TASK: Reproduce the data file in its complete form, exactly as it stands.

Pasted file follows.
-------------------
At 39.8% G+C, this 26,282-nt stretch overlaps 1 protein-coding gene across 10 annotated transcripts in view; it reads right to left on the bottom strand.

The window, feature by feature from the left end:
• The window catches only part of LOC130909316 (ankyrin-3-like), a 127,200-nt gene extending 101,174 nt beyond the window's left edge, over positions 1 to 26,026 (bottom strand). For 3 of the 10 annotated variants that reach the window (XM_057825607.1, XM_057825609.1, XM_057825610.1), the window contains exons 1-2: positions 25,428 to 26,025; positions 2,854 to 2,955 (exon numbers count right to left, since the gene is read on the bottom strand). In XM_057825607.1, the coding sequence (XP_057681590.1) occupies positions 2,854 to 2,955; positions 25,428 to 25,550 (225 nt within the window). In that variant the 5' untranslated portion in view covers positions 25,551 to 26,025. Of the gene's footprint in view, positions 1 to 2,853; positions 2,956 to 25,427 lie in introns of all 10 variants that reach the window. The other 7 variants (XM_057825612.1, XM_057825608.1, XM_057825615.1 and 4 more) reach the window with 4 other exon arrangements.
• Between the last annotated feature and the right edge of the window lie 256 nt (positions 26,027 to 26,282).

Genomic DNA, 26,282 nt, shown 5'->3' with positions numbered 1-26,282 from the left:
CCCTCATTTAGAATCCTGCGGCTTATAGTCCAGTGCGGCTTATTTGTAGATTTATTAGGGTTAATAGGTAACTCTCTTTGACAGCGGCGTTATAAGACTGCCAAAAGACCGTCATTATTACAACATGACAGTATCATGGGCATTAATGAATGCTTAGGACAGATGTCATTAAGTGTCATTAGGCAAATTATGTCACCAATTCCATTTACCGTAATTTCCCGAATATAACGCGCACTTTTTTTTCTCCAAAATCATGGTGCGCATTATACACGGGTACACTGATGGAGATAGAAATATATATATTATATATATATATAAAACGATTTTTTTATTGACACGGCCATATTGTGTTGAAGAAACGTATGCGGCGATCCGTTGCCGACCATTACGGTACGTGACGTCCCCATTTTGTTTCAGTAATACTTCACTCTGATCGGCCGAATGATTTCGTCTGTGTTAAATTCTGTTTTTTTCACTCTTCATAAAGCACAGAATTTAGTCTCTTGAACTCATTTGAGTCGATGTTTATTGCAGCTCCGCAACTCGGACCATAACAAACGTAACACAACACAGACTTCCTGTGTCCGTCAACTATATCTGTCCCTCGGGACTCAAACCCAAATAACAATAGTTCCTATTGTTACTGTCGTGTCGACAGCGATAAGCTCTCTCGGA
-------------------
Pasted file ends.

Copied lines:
At 39.8% G+C, this 26,282-nt stretch overlaps 1 protein-coding gene across 10 annotated transcripts in view; it reads right to left on the bottom strand.

The window, feature by feature from the left end:
• The window catches only part of LOC130909316 (ankyrin-3-like), a 127,200-nt gene extending 101,174 nt beyond the window's left edge, over positions 1 to 26,026 (bottom strand). For 3 of the 10 annotated variants that reach the window (XM_057825607.1, XM_057825609.1, XM_057825610.1), the window contains exons 1-2: positions 25,428 to 26,025; positions 2,854 to 2,955 (exon numbers count right to left, since the gene is read on the bottom strand). In XM_057825607.1, the coding sequence (XP_057681590.1) occupies positions 2,854 to 2,955; positions 25,428 to 25,550 (225 nt within the window). In that variant the 5' untranslated portion in view covers positions 25,551 to 26,025. Of the gene's footprint in view, positions 1 to 2,853; positions 2,956 to 25,427 lie in introns of all 10 variants that reach the window. The other 7 variants (XM_057825612.1, XM_057825608.1, XM_057825615.1 and 4 more) reach the window with 4 other exon arrangements.
• Between the last annotated feature and the right edge of the window lie 256 nt (positions 26,027 to 26,282).

Genomic DNA, 26,282 nt, shown 5'->3' with positions numbered 1-26,282 from the left:
CCCTCATTTAGAATCCTGCGGCTTATAGTCCAGTGCGGCTTATTTGTAGATTTATTAGGGTTAATAGGTAACTCTCTTTGACAGCGGCGTTATAAGACTGCCAAAAGACCGTCATTATTACAACATGACAGTATCATGGGCATTAATGAATGCTTAGGACAGATGTCATTAAGTGTCATTAGGCAAATTATGTCACCAATTCCATTTACCGTAATTTCCCGAATATAACGCGCACTTTTTTTTCTCCAAAATCATGGTGCGCATTATACACGGGTACACTGATGGAGATAGAAATATATATATTATATATATATATAAAACGATTTTTTTATTGACACGGCCATATTGTGTTGAAGAAACGTATGCGGCGATCCGTTGCCGACCATTACGGTACGTGACGTCCCCATTTTGTTTCAGTAATACTTCACTCTGATCGGCCGAATGATTTCGTCTGTGTTAAATTCTGTTTTTTTCACTCTTCATAAAGCACAGAATTTAGTCTCTTGAACTCATTTGAGTCGATGTTTATTGCAGCTCCGCAACTCGGACCATAACAAACGTAACACAACACAGACTTCCTGTGTCCGTCAACTATATCTGTCCCTCGGGACTCAAACCCAAATAACAATAGTTCCTATTGTTACTGTCGTGTCGACAGCGATAAGCTCTCTCGGA